The Center for Medical Humanities, Compassionate Care and Bioethics at Stony Brook University presents two lectures by James H. Jones, PhD, on Thursday, October 29.
“The Tuskegee Syphilis Experiment: A Tragedy of Race And Medicine”
Professor Jones will discuss the infamous Tuskegee Syphilis Study. From 1932 to 1972, the U.S. Public Health Service (PHS) conducted a 40-year deathwatch over the lives of more than 400 black sharecroppers in Macon County, AL. In this desperately poor region of the Black Belt, PHS, working in conjunction with state, county and local health officials, deliberately deceived the men into believing they were receiving the prescribed treatment for syphilis. This was a lie. The men were left grossly under-treated or untreated so that scientists could observe and analyze the natural history of the disease. As a result, more than 100 of the subjects died from complications of syphilis. Rather than dismiss The Tuskegee Study as science gone mad, Jones will offer a sophisticated examination of how well-intentioned professionals can commit great wrongs — allowing race, class and scientific curiosity to blind them to the fact that they were victimizing vulnerable members of our society.
This lecture will be held from 12 pm to 1 pm in the Health Sciences Center, Level 3, Lecture Hall 5.
“The Agony of Hope: David Vetter, the Boy in the Bubble”
Jones will deliver a case study in pediatric medical ethics by discussing the tragic life of David Vetter (1971-1984), the child who was known to the world as the “Bubble Boy.” David was born with Severe Combined Immune Deficiency (SCID), a rare genetic disease that leaves infants unable to fight infections because their bodies cannot produce T cells and B cells. Since they do not have functioning immune systems, these children routinely die from infections during the first year of life. Hoping to protect David from germs, the physicians who cared for David at the Children’s Hospital at the Texas Medical Center in Houston, TX, decided to place him at birth in a germ free isolator. His doctors believed they could cure his disease if they could keep him germ free, and they were confident that he would have to remain in isolation no longer than several months — at most a year. Instead, all their efforts to cure David failed, and he was forced to live in the isolator for more than 12 years — all but the last few weeks of his life. Professor Jones will offer a detailed discussion of David’s life, with special emphasis on the ethical issues that are raised by his medical care.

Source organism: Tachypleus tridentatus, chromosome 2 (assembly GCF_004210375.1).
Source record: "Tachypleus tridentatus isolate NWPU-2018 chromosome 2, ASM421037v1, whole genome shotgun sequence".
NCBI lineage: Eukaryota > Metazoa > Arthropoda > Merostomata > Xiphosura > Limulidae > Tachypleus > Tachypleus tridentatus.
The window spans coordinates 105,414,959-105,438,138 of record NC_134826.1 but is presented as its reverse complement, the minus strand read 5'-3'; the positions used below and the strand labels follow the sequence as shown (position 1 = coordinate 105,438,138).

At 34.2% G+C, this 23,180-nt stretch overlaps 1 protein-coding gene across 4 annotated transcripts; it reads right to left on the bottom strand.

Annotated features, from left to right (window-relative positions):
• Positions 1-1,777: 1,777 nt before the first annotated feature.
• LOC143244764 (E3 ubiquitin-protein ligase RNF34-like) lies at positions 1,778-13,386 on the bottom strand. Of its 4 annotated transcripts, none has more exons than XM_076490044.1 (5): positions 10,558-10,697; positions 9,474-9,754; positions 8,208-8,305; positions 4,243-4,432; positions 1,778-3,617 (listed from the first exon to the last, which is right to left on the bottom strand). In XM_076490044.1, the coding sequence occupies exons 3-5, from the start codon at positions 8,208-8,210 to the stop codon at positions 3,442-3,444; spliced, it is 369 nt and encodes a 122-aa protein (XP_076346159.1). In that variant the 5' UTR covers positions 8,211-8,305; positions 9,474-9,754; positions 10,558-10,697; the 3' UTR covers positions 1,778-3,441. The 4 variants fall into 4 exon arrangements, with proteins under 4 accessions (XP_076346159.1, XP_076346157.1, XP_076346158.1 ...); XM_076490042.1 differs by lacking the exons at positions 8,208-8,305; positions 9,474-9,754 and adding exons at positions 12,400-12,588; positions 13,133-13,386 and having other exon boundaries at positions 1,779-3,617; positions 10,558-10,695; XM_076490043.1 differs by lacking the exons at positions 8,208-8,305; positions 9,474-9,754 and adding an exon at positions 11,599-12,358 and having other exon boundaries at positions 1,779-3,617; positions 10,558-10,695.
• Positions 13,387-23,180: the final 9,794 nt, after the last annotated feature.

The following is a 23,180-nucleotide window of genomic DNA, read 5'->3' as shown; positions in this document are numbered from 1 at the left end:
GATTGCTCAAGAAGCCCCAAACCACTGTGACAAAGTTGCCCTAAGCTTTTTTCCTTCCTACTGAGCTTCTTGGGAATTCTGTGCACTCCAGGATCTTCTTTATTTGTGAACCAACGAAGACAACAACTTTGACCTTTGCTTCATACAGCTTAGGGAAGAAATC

This colloquium will be held from 4 pm to 5 pm in the Atkins Center, Health Sciences Center, Level 4 (under escalator).
For more information, contact email@example.com or (631) 444-8029.
About James H. Jones
James H. Jones, Alumni Distinguished Professor, Emeritus, University of Arkansas, received his PhD in American Social and Intellectual History from Indiana University and has held fellowships from The National Institute for Mental Health; The Grant Foundation; Harvard University; The Kennedy Institute for Ethics, Georgetown University; The Rockefeller Foundation; and The National Endowment for the Humanities. He is the author of two major books: Bad Blood: The Tuskegee Syphilis Experiment, A Tragedy of Race and Medicine and Alfred C. Kinsey: A Private/Public Life. Bad Blood won the Athur Viseltear Award of the American Public Health Association, the Phi Alpha Theta Best First Book Award, and was selected as one of the Best 12 Books of the Year in 1981 by The New York Times Book Review. His massive and widely praised biography of Alfred C. Kinsey was one of two finalists for the Pulitzer Prize, a finalist for the Penn Ward (West), and was named a notable book in 1997 by The New York Times Book Review. His articles have appeared in publications as diverse as The New Yorker and The Hastings Report. Among his many television and radio appearances, Professor Jones has been interviewed on Good Morning America, The Today Show, and NPR’s “All Things Considered” and “The Talk of the Nation.” He also has served as a “talking head” for documentaries based on his work by The American Experience, NOVA, The Biography Channel and the BBC. Jones lives in Washington, DC, where he is working on a book about David Vetter, “the Bubble Boy.”